Planting roots at home: Creating new opportunities for youth in agriculture
In the rural Western Highlands of Guatemala, quality of life depends on a good harvest.
Julio, 22, has been living at the mercy of the coffee industry his whole life — carrying the weight of his family’s well-being on his shoulders.
He was only 10 when he had to drop out of school to help on the family’s coffee farm after his father passed away. He was 16 when he became head of his household and has been dedicated to caring for his mother ever since.
The effect of climate change on Guatemalan migration
Climate change and land issues have exacerbated poverty in rural areas like Guatemala’s Western Highlands, which already suffer from underdevelopment and malnutrition. Limited access to land suitable for growing crops compounds the crippling effects of climate change, and land distribution is amongst the most unequal in the Central American region.
Faced with poverty, limited opportunities and the perception that agriculture — the primary livelihood — can no longer provide a promising or sustainable future, youth are leaving the area at alarming rates. Julio says a lot of the people in his community use what little money they make to migrate. For him, leaving home has always been a last resort.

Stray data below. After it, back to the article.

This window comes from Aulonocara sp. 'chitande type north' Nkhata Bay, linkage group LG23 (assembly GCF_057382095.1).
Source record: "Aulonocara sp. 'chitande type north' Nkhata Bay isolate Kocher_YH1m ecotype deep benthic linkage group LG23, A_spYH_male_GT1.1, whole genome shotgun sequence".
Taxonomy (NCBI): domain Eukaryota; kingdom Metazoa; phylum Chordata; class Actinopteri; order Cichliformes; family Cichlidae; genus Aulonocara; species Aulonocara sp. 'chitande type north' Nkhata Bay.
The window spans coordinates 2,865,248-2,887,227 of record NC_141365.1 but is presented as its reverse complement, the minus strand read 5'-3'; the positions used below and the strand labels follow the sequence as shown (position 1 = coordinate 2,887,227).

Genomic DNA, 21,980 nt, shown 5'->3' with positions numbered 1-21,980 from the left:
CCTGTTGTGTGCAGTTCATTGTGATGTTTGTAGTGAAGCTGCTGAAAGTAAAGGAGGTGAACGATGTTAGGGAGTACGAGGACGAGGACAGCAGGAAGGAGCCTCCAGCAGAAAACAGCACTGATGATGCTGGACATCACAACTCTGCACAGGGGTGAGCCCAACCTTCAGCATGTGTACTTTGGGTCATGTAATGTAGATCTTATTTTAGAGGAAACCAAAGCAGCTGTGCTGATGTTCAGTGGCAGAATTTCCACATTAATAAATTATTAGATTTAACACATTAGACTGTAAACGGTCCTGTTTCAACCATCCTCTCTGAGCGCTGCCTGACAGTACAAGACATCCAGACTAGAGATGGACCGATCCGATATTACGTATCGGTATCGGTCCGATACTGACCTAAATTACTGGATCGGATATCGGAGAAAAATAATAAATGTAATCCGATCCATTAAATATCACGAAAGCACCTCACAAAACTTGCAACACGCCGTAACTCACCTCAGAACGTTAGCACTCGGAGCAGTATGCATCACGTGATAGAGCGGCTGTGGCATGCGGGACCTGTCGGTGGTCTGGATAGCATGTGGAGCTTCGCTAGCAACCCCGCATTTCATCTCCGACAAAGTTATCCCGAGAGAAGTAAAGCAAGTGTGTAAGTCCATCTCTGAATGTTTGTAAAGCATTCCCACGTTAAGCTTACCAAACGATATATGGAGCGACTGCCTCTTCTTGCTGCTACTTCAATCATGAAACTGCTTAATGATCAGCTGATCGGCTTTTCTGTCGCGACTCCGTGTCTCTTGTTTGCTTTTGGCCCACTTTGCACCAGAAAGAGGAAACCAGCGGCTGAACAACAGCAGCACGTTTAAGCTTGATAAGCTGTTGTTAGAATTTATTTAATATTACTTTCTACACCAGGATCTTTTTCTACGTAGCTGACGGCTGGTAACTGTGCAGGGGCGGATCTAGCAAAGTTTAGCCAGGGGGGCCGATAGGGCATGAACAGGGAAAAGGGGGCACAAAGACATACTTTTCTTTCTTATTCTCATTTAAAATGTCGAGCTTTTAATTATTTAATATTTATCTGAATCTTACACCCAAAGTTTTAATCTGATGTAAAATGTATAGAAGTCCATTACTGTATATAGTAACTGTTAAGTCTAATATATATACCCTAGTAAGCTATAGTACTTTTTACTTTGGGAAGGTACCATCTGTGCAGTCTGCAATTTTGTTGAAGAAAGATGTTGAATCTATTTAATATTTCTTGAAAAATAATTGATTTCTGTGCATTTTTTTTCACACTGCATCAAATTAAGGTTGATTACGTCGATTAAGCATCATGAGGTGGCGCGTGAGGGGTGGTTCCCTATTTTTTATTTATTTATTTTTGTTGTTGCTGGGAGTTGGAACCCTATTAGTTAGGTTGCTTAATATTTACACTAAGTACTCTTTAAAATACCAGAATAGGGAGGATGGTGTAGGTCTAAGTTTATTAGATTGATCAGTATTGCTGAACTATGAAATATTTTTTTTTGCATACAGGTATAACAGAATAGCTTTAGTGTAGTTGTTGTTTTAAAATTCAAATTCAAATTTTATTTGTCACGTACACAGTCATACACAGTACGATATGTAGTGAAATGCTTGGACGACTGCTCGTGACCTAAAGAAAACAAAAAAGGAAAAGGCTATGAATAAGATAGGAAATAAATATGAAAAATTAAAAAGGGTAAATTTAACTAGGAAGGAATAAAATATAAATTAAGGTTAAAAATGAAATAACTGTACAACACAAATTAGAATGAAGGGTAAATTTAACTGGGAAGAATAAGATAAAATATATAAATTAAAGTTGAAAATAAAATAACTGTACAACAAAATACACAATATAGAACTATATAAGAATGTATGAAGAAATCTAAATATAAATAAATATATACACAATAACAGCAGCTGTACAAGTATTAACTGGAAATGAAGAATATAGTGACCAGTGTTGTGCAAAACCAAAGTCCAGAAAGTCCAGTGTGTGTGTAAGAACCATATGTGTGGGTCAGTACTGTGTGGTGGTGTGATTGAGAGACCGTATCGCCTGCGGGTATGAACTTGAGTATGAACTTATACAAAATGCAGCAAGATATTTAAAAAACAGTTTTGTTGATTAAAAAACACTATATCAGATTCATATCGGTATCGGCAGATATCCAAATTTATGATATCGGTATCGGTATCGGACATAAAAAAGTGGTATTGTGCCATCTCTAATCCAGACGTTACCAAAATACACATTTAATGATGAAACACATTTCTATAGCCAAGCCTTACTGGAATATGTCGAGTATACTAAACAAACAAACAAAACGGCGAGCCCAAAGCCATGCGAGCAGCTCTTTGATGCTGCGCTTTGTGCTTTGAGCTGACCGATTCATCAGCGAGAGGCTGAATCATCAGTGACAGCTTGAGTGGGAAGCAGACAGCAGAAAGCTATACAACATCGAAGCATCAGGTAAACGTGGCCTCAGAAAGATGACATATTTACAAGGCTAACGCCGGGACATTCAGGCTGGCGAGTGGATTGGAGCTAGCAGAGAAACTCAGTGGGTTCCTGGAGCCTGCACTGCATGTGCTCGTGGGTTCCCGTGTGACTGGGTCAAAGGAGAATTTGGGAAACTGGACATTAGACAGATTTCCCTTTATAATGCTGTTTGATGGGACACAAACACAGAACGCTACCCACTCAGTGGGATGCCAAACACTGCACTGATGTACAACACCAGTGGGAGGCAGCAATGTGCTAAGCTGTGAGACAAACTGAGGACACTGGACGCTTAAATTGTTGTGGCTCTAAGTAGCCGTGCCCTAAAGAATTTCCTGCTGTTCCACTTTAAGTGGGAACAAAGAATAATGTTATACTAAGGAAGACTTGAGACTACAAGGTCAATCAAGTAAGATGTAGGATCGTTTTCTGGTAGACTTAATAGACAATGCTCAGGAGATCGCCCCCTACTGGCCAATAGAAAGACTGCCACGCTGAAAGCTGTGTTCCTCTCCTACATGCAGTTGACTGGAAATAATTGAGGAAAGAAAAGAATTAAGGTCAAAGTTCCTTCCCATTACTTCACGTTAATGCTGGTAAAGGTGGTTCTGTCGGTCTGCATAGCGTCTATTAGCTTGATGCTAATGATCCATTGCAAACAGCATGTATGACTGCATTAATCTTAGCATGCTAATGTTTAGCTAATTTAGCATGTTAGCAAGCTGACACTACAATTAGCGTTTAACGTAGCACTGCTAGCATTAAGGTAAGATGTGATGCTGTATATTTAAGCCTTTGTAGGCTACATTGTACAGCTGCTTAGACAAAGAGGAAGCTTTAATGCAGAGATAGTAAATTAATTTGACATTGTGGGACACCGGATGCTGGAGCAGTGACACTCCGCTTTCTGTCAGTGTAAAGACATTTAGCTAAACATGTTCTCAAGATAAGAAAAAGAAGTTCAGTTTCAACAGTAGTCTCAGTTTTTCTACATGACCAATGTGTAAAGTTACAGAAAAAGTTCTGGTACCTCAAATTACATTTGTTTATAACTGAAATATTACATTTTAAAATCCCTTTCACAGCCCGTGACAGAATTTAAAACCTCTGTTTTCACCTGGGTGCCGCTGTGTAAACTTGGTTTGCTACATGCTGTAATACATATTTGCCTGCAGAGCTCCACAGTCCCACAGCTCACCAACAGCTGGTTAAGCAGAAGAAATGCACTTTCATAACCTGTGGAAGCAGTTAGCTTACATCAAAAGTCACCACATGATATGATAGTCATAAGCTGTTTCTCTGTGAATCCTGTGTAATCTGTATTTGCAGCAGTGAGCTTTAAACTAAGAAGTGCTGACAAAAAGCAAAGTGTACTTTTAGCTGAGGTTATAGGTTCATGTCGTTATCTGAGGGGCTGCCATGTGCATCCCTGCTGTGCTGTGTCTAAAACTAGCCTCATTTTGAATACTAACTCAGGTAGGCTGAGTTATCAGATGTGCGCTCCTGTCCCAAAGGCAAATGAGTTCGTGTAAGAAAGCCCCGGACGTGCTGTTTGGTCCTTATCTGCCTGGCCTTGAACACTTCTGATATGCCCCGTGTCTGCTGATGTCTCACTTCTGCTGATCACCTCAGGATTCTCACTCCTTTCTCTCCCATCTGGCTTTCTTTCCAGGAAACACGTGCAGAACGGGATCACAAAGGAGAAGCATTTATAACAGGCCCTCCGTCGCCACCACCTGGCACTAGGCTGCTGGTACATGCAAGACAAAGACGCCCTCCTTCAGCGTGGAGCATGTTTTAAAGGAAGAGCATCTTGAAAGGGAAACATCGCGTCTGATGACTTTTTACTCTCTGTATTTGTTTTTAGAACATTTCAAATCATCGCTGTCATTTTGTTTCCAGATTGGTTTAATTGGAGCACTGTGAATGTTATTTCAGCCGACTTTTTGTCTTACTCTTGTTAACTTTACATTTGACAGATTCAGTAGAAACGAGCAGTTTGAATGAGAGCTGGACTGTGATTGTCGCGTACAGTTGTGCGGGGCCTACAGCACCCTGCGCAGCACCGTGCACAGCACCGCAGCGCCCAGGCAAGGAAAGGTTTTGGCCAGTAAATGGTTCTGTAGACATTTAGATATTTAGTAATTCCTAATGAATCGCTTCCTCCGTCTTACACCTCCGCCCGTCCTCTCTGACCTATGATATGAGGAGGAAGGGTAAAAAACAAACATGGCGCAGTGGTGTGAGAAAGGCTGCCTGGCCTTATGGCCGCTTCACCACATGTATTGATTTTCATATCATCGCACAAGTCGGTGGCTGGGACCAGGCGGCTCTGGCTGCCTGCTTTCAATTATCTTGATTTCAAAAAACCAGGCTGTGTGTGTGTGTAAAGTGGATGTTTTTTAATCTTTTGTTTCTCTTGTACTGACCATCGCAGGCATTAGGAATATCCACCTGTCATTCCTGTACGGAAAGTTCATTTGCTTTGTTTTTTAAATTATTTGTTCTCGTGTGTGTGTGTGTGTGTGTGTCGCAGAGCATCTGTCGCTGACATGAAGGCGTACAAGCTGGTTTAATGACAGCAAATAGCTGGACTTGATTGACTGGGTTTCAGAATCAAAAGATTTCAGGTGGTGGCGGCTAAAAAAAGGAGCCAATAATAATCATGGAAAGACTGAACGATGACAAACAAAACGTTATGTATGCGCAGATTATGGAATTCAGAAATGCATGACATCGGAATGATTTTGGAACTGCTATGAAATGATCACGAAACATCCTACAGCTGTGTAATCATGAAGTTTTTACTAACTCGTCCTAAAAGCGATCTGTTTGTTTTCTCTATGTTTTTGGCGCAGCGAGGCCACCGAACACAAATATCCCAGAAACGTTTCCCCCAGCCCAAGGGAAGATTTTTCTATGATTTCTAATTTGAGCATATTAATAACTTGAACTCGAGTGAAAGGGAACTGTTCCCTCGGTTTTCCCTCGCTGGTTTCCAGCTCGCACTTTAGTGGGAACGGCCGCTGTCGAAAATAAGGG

For most of his life, Julio has been haunted by a choice many of us can’t imagine ever having to make. That is, to stay in his home country — in his home community, where he’s lived all of his life — and fight for a better future, or to leave the life he’s known and risk the dangerous journey across the border in search of new work.
Supporting his family with what he earns from the coffee farm has always been difficult, and without an education, he hasn’t had the knowledge or the resources to make improvements. For as long as he can remember, he’s worked six — sometimes seven — days a week just to make ends meet. And when it wasn’t enough, he had to leave home to find work in Mexico: a short-lived construction job.
“Coffee was not giving me enough to survive. I had to go in search of my future. But it did not go well, because instead of finding my life, I lost my way.”
Since returning home from Mexico, he has always worried he’d have to leave again.
Forging roots for young people by improving agriculture